Abstract The lattice-Boltzmann method is well suited for implementation in single-instruction multiple-data (SIMD) environments provided by general purpose graphics processing units (GPGPUs). This paper discusses the integration of these GPGPU programs with OpenMP to create lattice-Boltzmann applications for multi-GPU clusters. In addition to the standard single-phase single-component lattice-Boltzmann method, the performances of more complex multiphase, multicomponent models are also examined. The contributions of various GPU lattice-Boltzmann parameters to the performance are examined and quantified with a statistical model of the performance using Analysis of Variance (ANOVA). By examining single- and multi-GPU lattice-Boltzmann simulations with ANOVA, we show that all the lattice-Boltzmann simulations primarily depend on effects corresponding to simulation geometry and decomposition, and not on the architectural aspects of GPU. Additionally, using ANOVA we confirm that the metrics of Efficiency and Utilization are not suitable for memory-bandwidth-dependent codes. Copyright © 2010 John Wiley & Sons, Ltd.
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39.  S. Dasgupta, M.O. Saar, R.L. Edwards, C.-C. Shen, H. Cheng, C.E. Alexander Jr. Three thousand years of extreme rainfall events recorded in stalagmites from Spring Valley Caverns, Minnesota, Earth and Planetary Science Letters, 300, pp. 46-54, 2010. Abstract
Annual layer analysis in two stalagmites collected from Spring Valley Caverns, southeastern Minnesota, reveals hydrological response of the cave to extreme rainfall events in the Midwest, USA. Cave-flooding events are identified within the two samples by the presence of detrital layers composed of clay sized particles. Comparison with instrumental records of precipitation demonstrates a strong correlation between these cave-flood events and extreme rainfall observed in the Upper Mississippi Valley. A simple model is developed to assess the nature of rainfall capable of flooding the cave. The model is first calibrated to the last 50-yr (1950–1998 A.D.) instrumental record of daily precipitation data for the town of Spring Valley and verified with the first 50 yr of record from 1900 to 1949 A.D. Frequency analysis shows that these extreme flood events have increased from the last half of the nineteenth century. Comparison with other paleohydrological records shows increased occurrence of extreme rain events during periods of higher moisture availability. Our study implies that increased moisture availability in the Midwestern region, due to rise in temperature from global warming could lead to an increase in the occurrence of extreme rainfall events.
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38.  S.D.C. Walsh, M.O. Saar Interpolated lattice-Boltzmann boundary conditions for surface reaction kinetics, Physical Review E, 82, 066703, 2010. Abstract
This paper describes a method for implementing surface reaction kinetics in lattice Boltzmann simulations. The interpolated boundary conditions are capable of simulating surface reactions and dissolution at both stationary and moving solid-fluid and fluid-fluid interfaces. Results obtained with the boundary conditions are compared to analytical solutions for first-order and constant-flux kinetic surface reactions in a one-dimensional half space, as well as to the analytical solution for evaporation from the surface of a cylinder. Excellent agreement between analytical and simulated results is obtained for a wide range of diffusivities, lattice velocities, and surface reaction rates. The boundary model’s ability to represent dissolution in binary fluid mixtures is demonstrated by modeling diffusion from a rising bubble and dissolution of a droplet near a flat plate.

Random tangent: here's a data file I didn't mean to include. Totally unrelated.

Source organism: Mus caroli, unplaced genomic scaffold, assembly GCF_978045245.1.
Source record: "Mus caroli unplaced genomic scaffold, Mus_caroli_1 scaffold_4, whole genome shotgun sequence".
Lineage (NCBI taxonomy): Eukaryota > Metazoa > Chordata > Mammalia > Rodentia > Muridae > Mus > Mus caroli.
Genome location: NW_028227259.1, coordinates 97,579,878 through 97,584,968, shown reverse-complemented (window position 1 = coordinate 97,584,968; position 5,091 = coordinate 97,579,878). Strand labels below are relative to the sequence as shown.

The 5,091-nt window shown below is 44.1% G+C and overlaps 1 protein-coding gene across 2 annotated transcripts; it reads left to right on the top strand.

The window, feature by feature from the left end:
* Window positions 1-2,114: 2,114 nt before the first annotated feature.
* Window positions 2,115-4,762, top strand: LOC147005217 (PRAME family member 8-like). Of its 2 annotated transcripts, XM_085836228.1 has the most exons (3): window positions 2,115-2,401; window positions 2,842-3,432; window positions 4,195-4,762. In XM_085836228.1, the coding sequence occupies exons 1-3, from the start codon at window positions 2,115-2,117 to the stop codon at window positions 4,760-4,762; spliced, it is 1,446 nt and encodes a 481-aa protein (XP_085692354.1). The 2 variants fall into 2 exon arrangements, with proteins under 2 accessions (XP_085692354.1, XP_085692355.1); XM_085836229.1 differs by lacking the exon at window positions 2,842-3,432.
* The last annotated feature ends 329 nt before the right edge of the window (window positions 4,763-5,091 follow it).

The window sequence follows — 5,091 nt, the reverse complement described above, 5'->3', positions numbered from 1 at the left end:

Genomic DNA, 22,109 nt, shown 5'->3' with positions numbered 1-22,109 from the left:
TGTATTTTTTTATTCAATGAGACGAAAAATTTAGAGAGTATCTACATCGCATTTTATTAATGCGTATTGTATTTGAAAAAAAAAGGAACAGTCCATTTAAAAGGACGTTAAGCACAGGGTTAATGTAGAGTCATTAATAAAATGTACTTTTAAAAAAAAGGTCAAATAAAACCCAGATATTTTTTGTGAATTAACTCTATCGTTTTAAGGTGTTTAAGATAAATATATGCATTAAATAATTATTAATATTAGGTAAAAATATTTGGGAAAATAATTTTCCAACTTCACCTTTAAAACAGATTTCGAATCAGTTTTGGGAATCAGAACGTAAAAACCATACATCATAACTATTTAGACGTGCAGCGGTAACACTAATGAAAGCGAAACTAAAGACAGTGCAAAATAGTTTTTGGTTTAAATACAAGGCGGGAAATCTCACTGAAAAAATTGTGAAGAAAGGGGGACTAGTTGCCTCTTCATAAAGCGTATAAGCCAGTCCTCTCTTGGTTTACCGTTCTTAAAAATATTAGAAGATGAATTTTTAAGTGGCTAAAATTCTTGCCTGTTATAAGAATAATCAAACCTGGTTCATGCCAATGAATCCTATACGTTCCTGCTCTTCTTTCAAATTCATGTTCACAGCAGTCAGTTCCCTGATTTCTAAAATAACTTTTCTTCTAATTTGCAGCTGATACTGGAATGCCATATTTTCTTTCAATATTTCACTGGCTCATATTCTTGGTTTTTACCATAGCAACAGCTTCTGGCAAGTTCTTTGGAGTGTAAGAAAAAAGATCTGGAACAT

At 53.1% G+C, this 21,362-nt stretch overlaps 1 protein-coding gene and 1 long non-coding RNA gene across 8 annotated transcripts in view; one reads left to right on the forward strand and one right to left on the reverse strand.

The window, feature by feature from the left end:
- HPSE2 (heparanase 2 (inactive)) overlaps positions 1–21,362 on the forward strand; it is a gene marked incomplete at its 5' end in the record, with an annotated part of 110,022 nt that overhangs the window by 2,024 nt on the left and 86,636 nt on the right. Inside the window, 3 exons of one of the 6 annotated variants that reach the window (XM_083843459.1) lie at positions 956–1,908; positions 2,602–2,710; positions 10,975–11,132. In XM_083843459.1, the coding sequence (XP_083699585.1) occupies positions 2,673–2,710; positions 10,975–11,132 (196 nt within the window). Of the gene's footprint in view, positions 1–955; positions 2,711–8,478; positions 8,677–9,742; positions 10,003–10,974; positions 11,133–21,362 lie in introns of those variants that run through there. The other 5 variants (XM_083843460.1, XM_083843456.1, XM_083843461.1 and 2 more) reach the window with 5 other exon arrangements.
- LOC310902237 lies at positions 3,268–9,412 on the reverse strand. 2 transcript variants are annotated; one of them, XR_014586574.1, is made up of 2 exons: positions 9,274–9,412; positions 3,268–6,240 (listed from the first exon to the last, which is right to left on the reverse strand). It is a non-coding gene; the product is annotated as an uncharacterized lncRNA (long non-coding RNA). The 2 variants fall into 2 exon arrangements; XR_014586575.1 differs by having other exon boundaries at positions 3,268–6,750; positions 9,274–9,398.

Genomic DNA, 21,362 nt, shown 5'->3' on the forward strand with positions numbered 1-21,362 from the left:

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37.  J.B. Randolph, M.O. Saar Coupling geothermal energy capture with carbon dioxide sequestration in naturally permeable, porous geologic formations: A comparison with enhanced geothermal systems, Geothermal Resources Council (GRC) Transactions, 34, pp. 433-438, 2010. no_download
36.  S.D.C. Walsh, M.O. Saar Macroscale lattice-Boltzmann methods for low-Peclet-number solute and heat transport in heterogeneous porous media, Water Resources Research, 46, W07517, 2010. Abstract
[1] This paper introduces new methods for simulating subsurface solute and heat transport in heterogeneous media using large-scale lattice-Boltzmann models capable of representing both macroscopically averaged porous media and open channel flows. Previous examples of macroscopically averaged lattice-Boltzmann models for solute and heat transport are only applicable to homogeneous media. Here, we extend these models to properly account for heterogeneous pore-space distributions. For simplicity, in the majority of this paper we assume low Peclet number flows with an isotropic dispersion tensor. Nevertheless, this approach may also be extended to include anisotropic-dispersion by using multiple relaxation time lattice-Boltzmann methods. We describe two methods for introducing heterogeneity into macroscopically averaged lattice-Boltzmann models. The first model delivers the desired behavior by introducing an additional time-derivative term to the collision rule; the second model by separately weighting symmetric and anti-symmetric components of the fluid packet densities. Chapman-Enskog expansions are conducted on the governing equations of the two models, demonstrating that the correct constitutive behavior is obtained in both cases. In addition, methods for improving model stability at low porosities are also discussed: (1) an implicit formulation of the model; and (2) a local transformation that normalizes the lattice-Boltzmann model by the local porosity. The model performances are evaluated through comparisons of simulated results with analytical solutions for one- and two-dimensional flows, and by comparing model predictions to finite element simulations of advection isotropic-dispersion in heterogeneous porous media. We conclude by presenting an example application, demonstrating the ability of the new models to couple with simulations of reactive flow and changing flow geometry: a simulation of groundwater flow through a carbonate system.